The Coming Consciousness Shift

The trouble with living in, and commenting on, present society is that it is very difficult to get a birds-eye view of what is really going on.

We are all products of our intellectual and social environment to some extent, and this severely limits our ability to see alternate developments outside the square of accepted opinion and media bias.

Historians have got it over current media commentators precisely because when looking at present events, they should be able to take a longer view - and perhaps discern trends which may be missed by others.

And it certainly requires such a perspective to be able to spot an historically significant event, at the time it is actually occurring.

I recall when I first read "The Sovereign Individual" - by Davidson and Rees-Mogg - one of their predictions certainly stood out. The collapse of the Berlin Wall was really an historic turning point, a verdict on state socialism and on any central planning, and this event would be seen as such in the future.

I agree.

I also see something else of major significance - that mostly goes unnoticed by world media - the rise of the "market" as the model for creating economic and societal success.

To explain this, I need to distinguish between two modes of action: The "political" mode and the "market" mode.

The political mode is in essence the use of force to achieve desired ends - disguised somewhat behind the facade of democracy, which seeks to give some moral credence to the use of such force.

But force is no doubt the primary tool of politics - democratic or otherwise. The process of applying this force involves negotiating, dealing, bribing or lobbying to ensure one's own particular notion of how such force should be used - and for it to become public policy.

Just one example: farmers the world over (except New Zealand and Australia to my knowledge) are notorious for wanting special political favours - i.e., protection for their particular industry.

At a political level this is easy to achieve, because rural areas are usually well-represented in government - giving clout to the farmers' demands. And of course, food is an emotional issue - "we must look after the farmers, as they create our food!". The end result is that farmers are mostly successful in lobbying the state to keep out (by force) the food produced by farmers in other countries - in order to protect their own patch.

In this example, farmers, who should be relying on the market mode of operation, are instead relying on the political mode - the use of force to achieve their desired ends.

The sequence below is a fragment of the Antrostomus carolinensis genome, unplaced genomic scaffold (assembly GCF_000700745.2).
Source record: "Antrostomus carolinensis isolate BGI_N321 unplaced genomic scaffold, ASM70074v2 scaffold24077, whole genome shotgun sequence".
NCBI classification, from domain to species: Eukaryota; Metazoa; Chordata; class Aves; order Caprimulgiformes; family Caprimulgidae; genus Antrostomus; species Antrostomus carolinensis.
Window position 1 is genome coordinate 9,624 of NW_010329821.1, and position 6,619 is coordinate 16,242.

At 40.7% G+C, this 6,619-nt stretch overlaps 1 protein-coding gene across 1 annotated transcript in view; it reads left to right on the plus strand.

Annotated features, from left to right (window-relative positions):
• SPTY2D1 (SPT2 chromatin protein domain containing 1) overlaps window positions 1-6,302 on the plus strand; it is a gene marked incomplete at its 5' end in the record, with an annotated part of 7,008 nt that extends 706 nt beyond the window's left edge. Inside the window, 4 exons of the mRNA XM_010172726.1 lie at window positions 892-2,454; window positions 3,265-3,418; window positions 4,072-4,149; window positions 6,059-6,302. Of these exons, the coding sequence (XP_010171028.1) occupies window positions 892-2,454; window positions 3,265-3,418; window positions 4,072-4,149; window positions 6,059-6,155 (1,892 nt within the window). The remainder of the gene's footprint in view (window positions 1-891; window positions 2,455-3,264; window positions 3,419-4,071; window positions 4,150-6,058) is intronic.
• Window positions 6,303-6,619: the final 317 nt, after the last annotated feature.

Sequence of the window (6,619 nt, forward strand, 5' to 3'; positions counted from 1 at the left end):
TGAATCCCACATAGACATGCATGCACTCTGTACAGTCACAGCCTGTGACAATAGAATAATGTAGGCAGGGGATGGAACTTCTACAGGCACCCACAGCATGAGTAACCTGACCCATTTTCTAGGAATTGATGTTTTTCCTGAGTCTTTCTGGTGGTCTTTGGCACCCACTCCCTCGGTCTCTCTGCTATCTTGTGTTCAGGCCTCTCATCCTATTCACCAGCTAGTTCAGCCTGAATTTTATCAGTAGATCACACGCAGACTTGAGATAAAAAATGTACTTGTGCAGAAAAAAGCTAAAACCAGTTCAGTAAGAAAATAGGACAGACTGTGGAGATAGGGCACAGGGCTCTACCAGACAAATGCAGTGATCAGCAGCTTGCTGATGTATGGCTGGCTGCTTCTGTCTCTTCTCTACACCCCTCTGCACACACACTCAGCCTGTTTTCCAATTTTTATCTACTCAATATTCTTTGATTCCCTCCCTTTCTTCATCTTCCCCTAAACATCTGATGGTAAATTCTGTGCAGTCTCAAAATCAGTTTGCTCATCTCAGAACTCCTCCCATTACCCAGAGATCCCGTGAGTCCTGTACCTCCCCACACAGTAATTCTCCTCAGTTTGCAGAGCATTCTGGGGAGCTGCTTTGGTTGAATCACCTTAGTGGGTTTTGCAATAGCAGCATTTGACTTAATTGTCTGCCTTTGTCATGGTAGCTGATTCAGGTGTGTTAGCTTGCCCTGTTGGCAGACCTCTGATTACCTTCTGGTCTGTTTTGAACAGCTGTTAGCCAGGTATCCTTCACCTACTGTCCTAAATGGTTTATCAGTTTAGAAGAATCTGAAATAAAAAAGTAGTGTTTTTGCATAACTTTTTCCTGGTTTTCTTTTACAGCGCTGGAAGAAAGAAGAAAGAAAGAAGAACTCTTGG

Democracy is the "smoke and mirrors" trick that is used to legitimise such force - by saying, in effect, that this is what the people want.

However, most people, if given a true choice, would much rather pay less for their food, than to prop up their own farmers at a premium - notwithstanding the propaganda about buying your own countrymen's produce.

And it is this ready access to the levers of force that is the engine of corruption.

If you can pay a million bucks to have your particular notion of how such force should be deployed and taken up as state policy, then you are able to buy yourself ongoing financial success. You will have greased the wheels of the political (force) machine to do your own particular bidding.

Yes, force is the primary tool of politics. And here's the essential point - it's also the antithesis of the market.

The free market is distinguished by the fact that a win-win situation must occur before a deal can be struck. If you remove force from the possible strategies for achieving what you want, then you are left with one simple alternative - to win others over to your point of view by offering something in return. In other words "trade" becomes the method of achieving one's goals - not the use of the gun.

If I, as a businessman, want to sell you something, then I have two possible choices - employ the political mode, or the market one.

If I go the way of politics (as far too many "big" business people do), then I can lobby for quotas and tariffs on my competitors' products - to create a guaranteed market for my own. Or I can lobby for taxpayer funding to develop or subsidise my business.

A good example of using the political mode of business is in the alternative energy field. The market is teeming with hopefuls peddling everything from wind to solar power. And most of them have one thing in common - they are so convinced of the benefits of their particular technology, that they want to bypass the market's judgement in favour of preferential treatment, tax breaks and direct subsidies, courtesy of the hapless taxpayers.

If I go the way of the market - then I have to find customers by winning them over. This requires such things as offering what they really want, at an acceptable price - and of the best quality. If I can't successfully do this, then I simply go out of business.

Thus the market operates in the realm of voluntary action - and politics in the realm of coercion.

Now, here's the interesting thing. Throughout history, politics has always been the main player - and the market has always been controlled by it.